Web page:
Coal Age

OCT 2015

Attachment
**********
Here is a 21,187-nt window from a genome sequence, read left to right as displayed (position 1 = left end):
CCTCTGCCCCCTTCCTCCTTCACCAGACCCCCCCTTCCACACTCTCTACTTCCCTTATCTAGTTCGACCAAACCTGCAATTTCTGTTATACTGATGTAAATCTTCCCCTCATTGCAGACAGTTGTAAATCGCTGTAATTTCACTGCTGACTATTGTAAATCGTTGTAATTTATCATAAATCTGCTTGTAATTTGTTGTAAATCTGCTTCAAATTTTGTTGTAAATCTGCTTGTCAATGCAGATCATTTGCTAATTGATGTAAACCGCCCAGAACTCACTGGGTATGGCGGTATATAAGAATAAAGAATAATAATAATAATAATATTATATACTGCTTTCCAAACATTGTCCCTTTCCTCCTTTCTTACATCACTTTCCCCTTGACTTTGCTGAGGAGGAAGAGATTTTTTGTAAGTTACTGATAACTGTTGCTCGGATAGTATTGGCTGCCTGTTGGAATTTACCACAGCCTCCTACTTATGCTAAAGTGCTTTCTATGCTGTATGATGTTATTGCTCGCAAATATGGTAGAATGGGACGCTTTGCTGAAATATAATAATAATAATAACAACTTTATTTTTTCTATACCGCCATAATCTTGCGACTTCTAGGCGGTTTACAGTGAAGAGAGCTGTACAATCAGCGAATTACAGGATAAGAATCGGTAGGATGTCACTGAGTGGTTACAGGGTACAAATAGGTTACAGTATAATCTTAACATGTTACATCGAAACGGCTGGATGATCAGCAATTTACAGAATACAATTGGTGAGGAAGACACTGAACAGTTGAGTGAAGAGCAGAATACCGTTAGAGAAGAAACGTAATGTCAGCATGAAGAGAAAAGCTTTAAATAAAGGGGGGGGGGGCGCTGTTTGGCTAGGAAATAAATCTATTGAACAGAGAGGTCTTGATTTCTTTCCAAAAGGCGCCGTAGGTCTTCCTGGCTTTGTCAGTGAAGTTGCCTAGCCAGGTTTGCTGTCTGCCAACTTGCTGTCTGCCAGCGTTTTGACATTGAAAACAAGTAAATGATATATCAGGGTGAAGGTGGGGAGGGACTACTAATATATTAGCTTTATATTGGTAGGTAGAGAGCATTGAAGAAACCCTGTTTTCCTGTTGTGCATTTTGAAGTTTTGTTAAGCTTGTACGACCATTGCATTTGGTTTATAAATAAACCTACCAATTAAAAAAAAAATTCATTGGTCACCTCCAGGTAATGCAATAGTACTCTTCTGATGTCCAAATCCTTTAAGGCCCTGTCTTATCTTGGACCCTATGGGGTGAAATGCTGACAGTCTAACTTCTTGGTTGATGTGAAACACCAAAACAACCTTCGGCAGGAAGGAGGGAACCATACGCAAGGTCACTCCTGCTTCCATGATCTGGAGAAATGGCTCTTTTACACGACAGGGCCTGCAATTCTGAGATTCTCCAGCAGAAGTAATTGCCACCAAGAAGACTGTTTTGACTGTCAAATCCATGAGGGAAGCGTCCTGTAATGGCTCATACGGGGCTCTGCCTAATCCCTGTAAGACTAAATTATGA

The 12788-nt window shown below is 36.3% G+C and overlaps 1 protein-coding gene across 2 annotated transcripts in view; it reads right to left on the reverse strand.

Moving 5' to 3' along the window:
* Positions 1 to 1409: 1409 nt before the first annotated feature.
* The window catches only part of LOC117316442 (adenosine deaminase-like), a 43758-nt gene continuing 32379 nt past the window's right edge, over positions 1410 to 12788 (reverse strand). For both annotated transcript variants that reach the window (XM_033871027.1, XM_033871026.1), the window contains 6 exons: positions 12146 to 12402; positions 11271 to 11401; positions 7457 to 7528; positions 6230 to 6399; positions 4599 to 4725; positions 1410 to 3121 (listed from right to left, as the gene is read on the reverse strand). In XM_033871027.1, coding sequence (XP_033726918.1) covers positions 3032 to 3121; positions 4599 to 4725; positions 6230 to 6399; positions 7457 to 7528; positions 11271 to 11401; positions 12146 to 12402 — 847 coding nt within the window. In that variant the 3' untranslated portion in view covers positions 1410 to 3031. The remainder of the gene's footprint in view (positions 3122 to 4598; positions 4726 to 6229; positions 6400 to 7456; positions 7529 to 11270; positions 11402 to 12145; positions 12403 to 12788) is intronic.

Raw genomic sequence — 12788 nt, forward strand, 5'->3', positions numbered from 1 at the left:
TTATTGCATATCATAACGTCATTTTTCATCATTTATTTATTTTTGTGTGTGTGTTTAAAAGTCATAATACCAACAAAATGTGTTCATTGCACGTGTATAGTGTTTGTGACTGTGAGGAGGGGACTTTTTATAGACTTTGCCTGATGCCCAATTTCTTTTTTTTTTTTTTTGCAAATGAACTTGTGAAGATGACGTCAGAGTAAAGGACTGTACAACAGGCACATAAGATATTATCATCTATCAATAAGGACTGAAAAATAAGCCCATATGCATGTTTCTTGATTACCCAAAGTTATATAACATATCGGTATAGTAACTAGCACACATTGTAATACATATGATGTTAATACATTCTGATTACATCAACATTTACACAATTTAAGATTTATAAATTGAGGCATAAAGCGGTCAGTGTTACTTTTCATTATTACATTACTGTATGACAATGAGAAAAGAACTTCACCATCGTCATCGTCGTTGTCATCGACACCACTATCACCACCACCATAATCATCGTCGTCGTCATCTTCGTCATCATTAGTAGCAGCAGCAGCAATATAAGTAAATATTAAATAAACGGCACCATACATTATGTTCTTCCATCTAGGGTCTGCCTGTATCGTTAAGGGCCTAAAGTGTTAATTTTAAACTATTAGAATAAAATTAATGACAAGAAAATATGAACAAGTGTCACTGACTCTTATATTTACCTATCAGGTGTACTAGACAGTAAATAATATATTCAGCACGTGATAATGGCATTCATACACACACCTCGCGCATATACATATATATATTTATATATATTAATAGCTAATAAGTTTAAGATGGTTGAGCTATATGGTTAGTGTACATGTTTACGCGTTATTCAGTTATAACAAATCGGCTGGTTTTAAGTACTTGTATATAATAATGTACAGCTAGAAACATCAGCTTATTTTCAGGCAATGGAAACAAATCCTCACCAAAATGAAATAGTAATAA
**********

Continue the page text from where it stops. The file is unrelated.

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Specifically, the proposal will give miners equal access to med- ical evidence as well as better access to legal resources. A dditionally, those who have filed claims and seen them denied b ecause of recently discovered discredited medical evidence will have a remedy with which to move forward. The act is the second collaboration for the three men; in July, they unveiled the Miners Protection Act to help ensure lifetime pensions and health benefits are honored for retired miners and their families. DOL, NIOSH Establish Black Lung QA Program The Office of Workers' Compensation Programs (OWCP), part of t he U.S. Department of Labor (DOL), and the National Institute for Occupational Safety and Health (NIOSH) have teamed up for a quality assurance program that will help with the processing of pneumoconiosis (black lung) claims. The two inked a formal memorandum of understanding on September 24 outlining the initiative, which will evaluate black lung benefit claims in a more efficient manner. "In the past two years, the department has implemented several initiatives to improve the quality and timeli- ness of decisions on black lung claims," said OWCP Director L eonard Howie III. The interagency agreement will now provide a process to mon- itor and assess the quality of X-ray readings submitted to the DOL as part of the adjudication process, he said. David Weissman, director of NIOSH's Division of Respiratory Disease Studies, said the research group has a longstanding commitment to ensure pro- fessionalism, proficiency and objectivity among the physicians it certifies as "B readers" for X-ray processing in claims. "By formal- izing this agreement with OWCP, together we will establish a new m echanism to help ensure that chest X-ray readings used in black l ung benefits proceedings meet the highest standards," Weissman said. The program is one of several initiatives the DOL has advanced following issues raised by a recent inspector general review of the black lung claim adjudication process. Utah Mine Loses Lease for Noncompliance The U.S. Bureau of Land Management (BLM) has canceled the lease for a Utah underground coal operation after the operation's owners v iolated the terms of the deal by not posting a required bond and let- ting royalty payments to the government go into arrears. According to local outlets, including the Salt Lake Tribune, the Hidden Splendor Horizon complex near Price is now being ordered to pay $230,929 in past-due royalties for the operation; the arrearage stems from a three-month period in 2012 at the rate of $8 per ton. Additionally, for five years, Hidden Splendor reportedly failed to forward rent payments to the BLM totaling $3 per acre. The a gency has since filed documents in U.S. District Court in Salt Lake City against the now-shuttered mine. The room-and-pillar Horizon mine, which started production in 2006, was controlled by Hidden Splendor parent company America West Resources. According to case documentation, about 16 million tons of recoverable federal reserves in Carbon County remained on the lease. n e w s c o n t i n u e d October 2015 www.coalage.com 13 ■ 6X more CM systems operating in U.S. coal mines than any other manufacturer ■ Precise location of workers maximizes safety and productivity ■ Dynamic SharpZone TM technology - maximizes mine productivity - minimizes nuisance / false alarms sales@matrixteam.com MineOwl Mobile Machinery Low-Light Camera System LED lights housed in rugged XP housing Hi-res LCD monitor in rugged XP housing Mining Technology

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